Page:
Academic journal article Journal of Singing

Tales Not Told

Academic journal article Journal of Singing

Tales Not Told

Article excerpt

TALES NOT TOLD

Edward Knight's most recent song cycle, Tales Not Told, takes as its subject matter the lives of six American pioneer women who lived and died in extraordinary times. Each was a heroine in her own way: Helen Paddock, the Civil War widow in Kankakee, Illinois; Patience Brewster, who died of the fever in Plymouth colony; Keziah Keyes, the young girl who was sent for help as an Indian raid was taking place on her home during the Revolutionary War; Sarah Towne Cloyce, charged with her two sisters and Goody Proctor in the Salem witch trials; Bessie Barton, granddaughter of Helen Paddock, who dreams of the man she might have married; and Mary Dyer, hanged on Boston Commons for her Quaker beliefs. In various ways, all these women lived in times of intolerance-slavery, Puritanism, colonial rule, snobbish society. Some fought it personally, and others simply endured. In these wonderful poems by Mary Jane Alexander, each woman tells her own story.

The story of the song cycle itself is fascinating. The six women are all direct ancestors of the composer on his maternal grandmother's side, and the poet, Knight's wife, researched the histories of the women and wrote the poems that Knight set to music for their children. This is a unique way to preserve family history, and the direct lineage makes the composer truly an "Ur-American" composer.

Knight is quite sensitive both to meaning and imagery in the texts of these songs. He captures exactly the right atmosphere and overall motion of each poem as well as many details of imagery in his music. "Helen Paddock" (the composer's three-great grandmother) begins with march-like music in 7/8, a subtle reflection of the first word of the poem: "Seven girls he fathered, proudly-Seven daughters and five boys" as well as a means of setting the scene for the husband and father to march off to war "in a coat of Union blue." The irregular meter also hints at the disruption of the even flow of family life in Kankakee. The woman describes her husband, who had "worked the bench with Lincoln" and had a bright future; but at forty-six he "was put in charge of soldiers,/ To be mustered up for war." He promised that all their tomorrows would be better than the past, but "tomorrow never came." On the day before Helen's birthday, her husbands body came home, and she lived on for fifty years with "just his name." Twice in the poem, she stops her narrative to remember him: "I close my eyes and I see him standing. I close my eyes and fly away." These lines are set to different music, lyric and flowing, as if in a reverie. The last stanza continues the drumbeat march, but in 4/4 except for one 7/4 measure, and ends softly, as from a great distance. Helen Paddock's name and amount of pension can be found online in the records of Civil War pensions for the State of Illinois.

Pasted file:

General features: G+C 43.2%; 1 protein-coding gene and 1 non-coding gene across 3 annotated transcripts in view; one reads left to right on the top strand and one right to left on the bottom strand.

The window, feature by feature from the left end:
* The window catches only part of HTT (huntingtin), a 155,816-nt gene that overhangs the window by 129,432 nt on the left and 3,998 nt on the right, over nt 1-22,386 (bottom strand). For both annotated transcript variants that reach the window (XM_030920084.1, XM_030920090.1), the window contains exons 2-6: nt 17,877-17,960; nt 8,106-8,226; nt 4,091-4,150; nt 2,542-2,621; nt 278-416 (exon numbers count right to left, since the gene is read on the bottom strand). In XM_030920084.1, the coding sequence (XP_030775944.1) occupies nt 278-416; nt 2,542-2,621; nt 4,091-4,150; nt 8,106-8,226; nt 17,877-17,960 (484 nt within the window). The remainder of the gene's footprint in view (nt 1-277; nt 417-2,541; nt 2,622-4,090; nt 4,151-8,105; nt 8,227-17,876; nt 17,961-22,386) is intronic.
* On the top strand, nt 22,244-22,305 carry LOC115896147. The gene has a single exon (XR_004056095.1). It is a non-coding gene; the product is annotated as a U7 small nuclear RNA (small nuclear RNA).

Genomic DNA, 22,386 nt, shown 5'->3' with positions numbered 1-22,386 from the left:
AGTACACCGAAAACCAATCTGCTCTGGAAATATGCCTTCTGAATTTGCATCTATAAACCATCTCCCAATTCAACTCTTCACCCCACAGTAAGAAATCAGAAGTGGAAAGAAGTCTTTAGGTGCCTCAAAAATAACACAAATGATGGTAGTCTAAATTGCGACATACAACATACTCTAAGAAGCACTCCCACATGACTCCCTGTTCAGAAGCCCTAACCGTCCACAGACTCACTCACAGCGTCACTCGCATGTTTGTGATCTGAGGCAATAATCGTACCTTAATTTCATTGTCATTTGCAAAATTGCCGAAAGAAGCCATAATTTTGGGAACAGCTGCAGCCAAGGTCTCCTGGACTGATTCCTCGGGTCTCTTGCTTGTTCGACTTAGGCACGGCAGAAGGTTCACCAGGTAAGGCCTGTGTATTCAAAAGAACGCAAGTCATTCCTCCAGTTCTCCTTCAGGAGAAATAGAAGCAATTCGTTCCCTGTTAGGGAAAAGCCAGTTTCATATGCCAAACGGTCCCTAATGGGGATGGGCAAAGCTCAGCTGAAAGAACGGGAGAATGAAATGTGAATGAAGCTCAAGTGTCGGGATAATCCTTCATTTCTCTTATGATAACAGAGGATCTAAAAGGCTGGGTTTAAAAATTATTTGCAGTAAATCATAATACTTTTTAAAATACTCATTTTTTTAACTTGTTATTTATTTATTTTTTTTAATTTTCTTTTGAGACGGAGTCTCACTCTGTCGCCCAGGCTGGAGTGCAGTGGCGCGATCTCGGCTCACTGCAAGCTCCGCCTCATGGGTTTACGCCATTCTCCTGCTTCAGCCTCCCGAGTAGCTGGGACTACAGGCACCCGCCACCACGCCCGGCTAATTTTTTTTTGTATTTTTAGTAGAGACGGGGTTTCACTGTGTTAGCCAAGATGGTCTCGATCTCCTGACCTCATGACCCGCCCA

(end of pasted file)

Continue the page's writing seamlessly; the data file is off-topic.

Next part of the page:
"Patience Brewster" (the composer's ten-great grandmother) was the daughter of William Brewster who arrived on the Mayflower in 1620 to found New Plymouth Colony and become its religious leader. Patience, born in 1603 in Scrooby, Nottinghamshire, England, was seventeen years old when her father sailed for the New World. She married in Plymouth Colony and lived there until her death of "the fever" in 1634. She speaks from her grave, dreaming of her home in Nottinghamshire, "so far from Pilgrim graves." But "fever burned my life away,/ I sleep in Plymouth earth." The lyric melody of the vocal line, rhythmically true both to word stress and to poetic motion, lies far below the two-voice piano part that floats high on the keyboard. The soft flowing eighth note lines serve several poetic functions: the dreaming-from-the-grave nature of the poem, the movement of the remembered flowers and their waves of aroma, the lightly dissonant hallucinatory effect of the fever that "burned my life away," and "The May flow'rs on Coles Hill [that] sway/ Without a trace of mirth." It seems even the flowers in Plymouth Colony were not allowed any outward expression of happiness. …

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